National Wheat Yield Contest

Wheat Grower Breaches 200-Bushel Barrier in 2018 Wheat Yield Contest

Emily Unglesbee
By  Emily Unglesbee , DTN Staff Reporter
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Phillip Gross examines some wheat in his Warden, Washington, wheat fields, one of which yielded 202.5 bushels per acre, securing the high yield award in the 2018 National Wheat Yield Contest. Gross has won every high yield award in the contest's three-year history. (DTN photo by Jim Patrico)

ROCKVILLE, Md. (DTN) -- A 202.53-bushel wheat yield and a third consecutive win in the National Wheat Yield Contest would satisfy many growers, but Phillip Gross still sees room for improvement.

"I think by increasing seed population and trying to encourage more tillers in the fall, we could have done better," the Warden, Washington, grower told DTN. Each year, Gross paces his fields, scrutinizing tillering, pollination, spikelet number, kernel size, disease and insect pressure, as well as taking tissue and soil samples to check nutrient levels. "I personally think this is only half of its yield potential," he said of his winning irrigated winter wheat variety, LCS Jet.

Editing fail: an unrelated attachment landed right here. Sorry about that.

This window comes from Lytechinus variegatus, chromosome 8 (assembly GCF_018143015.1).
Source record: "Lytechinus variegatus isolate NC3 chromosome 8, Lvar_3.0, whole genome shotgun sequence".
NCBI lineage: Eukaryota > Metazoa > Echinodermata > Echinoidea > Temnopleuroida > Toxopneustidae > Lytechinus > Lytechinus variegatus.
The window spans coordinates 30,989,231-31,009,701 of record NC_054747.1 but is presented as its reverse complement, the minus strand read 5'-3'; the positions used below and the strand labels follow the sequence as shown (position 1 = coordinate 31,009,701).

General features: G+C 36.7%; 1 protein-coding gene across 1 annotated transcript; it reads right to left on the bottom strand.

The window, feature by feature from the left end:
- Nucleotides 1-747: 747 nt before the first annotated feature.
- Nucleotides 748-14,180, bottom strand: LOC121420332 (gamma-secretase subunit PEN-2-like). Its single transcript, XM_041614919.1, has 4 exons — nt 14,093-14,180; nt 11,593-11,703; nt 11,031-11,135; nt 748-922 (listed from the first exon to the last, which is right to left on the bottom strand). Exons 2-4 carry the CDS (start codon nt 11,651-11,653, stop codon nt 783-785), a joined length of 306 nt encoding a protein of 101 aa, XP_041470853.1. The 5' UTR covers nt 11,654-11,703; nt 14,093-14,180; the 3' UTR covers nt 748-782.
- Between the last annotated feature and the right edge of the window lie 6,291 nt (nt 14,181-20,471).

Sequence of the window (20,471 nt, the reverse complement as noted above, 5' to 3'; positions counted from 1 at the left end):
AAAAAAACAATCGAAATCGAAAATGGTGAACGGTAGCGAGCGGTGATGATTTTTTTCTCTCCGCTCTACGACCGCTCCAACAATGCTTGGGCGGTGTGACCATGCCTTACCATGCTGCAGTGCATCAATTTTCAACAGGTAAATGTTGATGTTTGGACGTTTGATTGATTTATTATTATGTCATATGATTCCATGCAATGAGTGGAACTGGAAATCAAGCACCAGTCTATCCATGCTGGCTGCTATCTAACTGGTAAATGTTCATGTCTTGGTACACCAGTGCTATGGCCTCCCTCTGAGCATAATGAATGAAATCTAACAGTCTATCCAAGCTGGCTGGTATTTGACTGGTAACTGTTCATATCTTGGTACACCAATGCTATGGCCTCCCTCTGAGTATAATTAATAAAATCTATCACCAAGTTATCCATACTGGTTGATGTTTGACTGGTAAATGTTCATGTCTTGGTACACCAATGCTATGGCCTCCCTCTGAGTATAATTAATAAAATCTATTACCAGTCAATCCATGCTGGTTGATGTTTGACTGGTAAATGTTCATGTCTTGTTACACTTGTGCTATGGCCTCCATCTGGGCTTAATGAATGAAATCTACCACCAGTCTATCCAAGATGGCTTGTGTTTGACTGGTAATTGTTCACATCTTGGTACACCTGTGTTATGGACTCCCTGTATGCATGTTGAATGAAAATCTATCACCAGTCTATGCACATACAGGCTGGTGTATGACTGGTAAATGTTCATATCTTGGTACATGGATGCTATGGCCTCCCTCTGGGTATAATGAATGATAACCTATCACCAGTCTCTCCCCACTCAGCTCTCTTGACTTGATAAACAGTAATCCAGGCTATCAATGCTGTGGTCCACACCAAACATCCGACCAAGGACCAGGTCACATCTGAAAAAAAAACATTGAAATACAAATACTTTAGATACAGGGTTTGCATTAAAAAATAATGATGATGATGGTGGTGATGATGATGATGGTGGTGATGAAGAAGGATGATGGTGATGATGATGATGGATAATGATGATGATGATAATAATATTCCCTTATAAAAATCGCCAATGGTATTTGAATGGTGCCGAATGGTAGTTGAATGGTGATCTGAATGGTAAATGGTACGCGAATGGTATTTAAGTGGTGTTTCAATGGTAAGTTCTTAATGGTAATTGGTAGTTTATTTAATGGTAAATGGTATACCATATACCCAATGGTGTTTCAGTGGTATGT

But Gross, like the contest's sponsor, the National Wheat Foundation (NWF), has a lot more than big numbers on his mind.

"Quality is extremely important," he said. "We don't want to flood the market with cheap feed wheat and lose our edge in the export market."

To that end, NWF has changed the contest to include a quality component this year. To be eligible for competition, wheat entries had to be Grade 1 or 2, the grades required for food-grade wheat. They were also tested for a variety of components, such as protein, test weight, falling number, hardness and 1,000 kernel weight.

The results were eye-opening, said Steve Joehl, director of research and technology at the National Association of Wheat Growers (NAWG) and director of the contest for the NWF.

Of the 163 wheat entries analyzed, only 11 didn't make Grade 1 or 2. Milling quality was high and protein levels held strong among even the highest-yielding fields, he said.

"Some people are concerned that if you drive yield, you will do it at the sacrifice of quality," Joehl said. "What we're seeing from these test results is we had really good production of high-quality wheat, and if I were a miller, I'd be camping out next to every one of these winners asking to buy their wheat."

In addition to the high yield award, the contest recognizes national and state yield winners in four categories: dryland winter wheat, irrigated winter wheat, dryland spring wheat and irrigated spring wheat.

These category winners are calculated not by raw yield numbers, but by the percentage they yield above their county's five-year average. This puts growers from a wide variety of geographies and soil types on a more even playing field, Joehl noted. For example, several entries brushed close to 200 bushels per acre (bpa) but didn't place first in their category because their yield wasn't quite as far from their county's norm as lower-yielding entries.